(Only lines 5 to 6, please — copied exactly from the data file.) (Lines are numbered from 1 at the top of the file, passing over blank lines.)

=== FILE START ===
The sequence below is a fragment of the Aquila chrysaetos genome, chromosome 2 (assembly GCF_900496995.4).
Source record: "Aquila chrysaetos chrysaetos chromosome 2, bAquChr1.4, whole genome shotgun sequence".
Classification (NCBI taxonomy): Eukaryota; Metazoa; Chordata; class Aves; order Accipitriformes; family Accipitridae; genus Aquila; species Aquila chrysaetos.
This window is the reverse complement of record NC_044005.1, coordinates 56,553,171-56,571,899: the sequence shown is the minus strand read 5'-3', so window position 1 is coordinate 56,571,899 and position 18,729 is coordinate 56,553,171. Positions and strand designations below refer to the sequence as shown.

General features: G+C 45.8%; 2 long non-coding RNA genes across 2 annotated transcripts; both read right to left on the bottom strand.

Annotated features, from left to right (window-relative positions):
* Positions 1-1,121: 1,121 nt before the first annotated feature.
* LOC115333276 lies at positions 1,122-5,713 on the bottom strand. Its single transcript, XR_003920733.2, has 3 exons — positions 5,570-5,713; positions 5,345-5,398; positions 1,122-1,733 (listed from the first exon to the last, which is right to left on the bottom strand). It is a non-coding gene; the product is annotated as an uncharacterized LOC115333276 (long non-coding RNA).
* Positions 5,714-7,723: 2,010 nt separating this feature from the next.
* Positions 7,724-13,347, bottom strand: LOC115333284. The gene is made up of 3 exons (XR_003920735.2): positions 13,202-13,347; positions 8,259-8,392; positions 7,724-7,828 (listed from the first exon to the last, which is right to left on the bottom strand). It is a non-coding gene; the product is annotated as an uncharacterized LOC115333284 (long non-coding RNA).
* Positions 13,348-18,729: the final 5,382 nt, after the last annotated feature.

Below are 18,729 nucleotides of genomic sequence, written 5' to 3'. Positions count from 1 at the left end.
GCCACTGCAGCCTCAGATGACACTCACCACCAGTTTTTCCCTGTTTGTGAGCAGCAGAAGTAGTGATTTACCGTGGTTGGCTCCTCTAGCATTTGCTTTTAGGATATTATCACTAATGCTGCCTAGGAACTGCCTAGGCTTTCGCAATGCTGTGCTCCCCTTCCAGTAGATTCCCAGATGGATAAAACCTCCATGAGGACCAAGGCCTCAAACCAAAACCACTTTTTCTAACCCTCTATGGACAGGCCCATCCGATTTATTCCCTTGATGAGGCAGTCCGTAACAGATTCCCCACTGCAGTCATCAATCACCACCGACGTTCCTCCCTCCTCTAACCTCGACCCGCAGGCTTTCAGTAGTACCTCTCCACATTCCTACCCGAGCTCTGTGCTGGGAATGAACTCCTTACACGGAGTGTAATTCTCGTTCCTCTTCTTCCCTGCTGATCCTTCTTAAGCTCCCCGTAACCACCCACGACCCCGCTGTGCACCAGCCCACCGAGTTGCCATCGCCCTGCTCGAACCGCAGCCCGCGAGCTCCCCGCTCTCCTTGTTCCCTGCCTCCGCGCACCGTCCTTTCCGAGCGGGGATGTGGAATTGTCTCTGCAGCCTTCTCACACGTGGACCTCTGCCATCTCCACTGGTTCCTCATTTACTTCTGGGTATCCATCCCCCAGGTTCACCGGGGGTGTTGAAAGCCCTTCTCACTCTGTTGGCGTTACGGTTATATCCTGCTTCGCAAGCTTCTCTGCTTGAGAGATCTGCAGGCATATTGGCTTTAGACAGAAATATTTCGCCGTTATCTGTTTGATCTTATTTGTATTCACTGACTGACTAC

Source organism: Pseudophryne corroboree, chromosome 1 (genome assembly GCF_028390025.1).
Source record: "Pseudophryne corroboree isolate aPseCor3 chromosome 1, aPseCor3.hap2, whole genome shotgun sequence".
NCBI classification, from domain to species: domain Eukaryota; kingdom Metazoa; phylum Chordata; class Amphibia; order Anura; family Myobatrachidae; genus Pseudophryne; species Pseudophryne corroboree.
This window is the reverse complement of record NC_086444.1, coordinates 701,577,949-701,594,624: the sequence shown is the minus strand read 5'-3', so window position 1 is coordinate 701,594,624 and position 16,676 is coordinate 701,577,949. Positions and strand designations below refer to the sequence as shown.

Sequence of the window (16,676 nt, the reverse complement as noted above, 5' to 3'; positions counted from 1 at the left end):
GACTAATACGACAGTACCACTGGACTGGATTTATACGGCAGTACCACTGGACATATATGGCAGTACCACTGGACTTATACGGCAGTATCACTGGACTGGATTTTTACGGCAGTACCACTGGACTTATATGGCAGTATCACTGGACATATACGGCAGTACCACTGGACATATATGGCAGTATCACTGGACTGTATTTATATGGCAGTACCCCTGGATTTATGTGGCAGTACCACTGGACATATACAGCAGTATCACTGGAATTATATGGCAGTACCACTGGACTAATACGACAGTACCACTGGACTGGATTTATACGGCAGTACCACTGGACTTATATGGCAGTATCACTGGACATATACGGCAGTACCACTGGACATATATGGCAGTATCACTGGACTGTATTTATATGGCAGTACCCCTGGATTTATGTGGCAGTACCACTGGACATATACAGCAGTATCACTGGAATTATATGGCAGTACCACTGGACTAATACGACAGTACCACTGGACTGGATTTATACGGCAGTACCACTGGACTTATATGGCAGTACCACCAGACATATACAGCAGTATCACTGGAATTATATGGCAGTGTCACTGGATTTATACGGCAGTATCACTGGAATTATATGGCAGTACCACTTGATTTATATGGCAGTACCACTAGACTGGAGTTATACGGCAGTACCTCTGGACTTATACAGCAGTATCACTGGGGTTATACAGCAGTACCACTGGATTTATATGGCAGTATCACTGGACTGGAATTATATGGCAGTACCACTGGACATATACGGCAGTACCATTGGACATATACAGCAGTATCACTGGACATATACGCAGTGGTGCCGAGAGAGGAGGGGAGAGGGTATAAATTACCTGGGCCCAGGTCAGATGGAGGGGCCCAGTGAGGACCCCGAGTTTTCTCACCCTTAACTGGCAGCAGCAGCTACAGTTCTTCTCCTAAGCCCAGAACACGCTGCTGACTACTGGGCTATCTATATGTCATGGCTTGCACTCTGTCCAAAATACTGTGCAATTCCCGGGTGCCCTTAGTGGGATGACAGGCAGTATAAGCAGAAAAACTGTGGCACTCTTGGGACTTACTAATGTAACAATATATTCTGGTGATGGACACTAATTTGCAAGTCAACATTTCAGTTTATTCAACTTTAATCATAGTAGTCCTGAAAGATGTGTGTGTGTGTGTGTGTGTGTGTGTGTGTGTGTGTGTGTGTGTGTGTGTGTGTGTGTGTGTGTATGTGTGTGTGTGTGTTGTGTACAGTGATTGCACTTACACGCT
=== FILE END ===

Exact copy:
General features: G+C 45.8%; 2 long non-coding RNA genes across 2 annotated transcripts; both read right to left on the bottom strand.

Annotated features, from left to right (window-relative positions):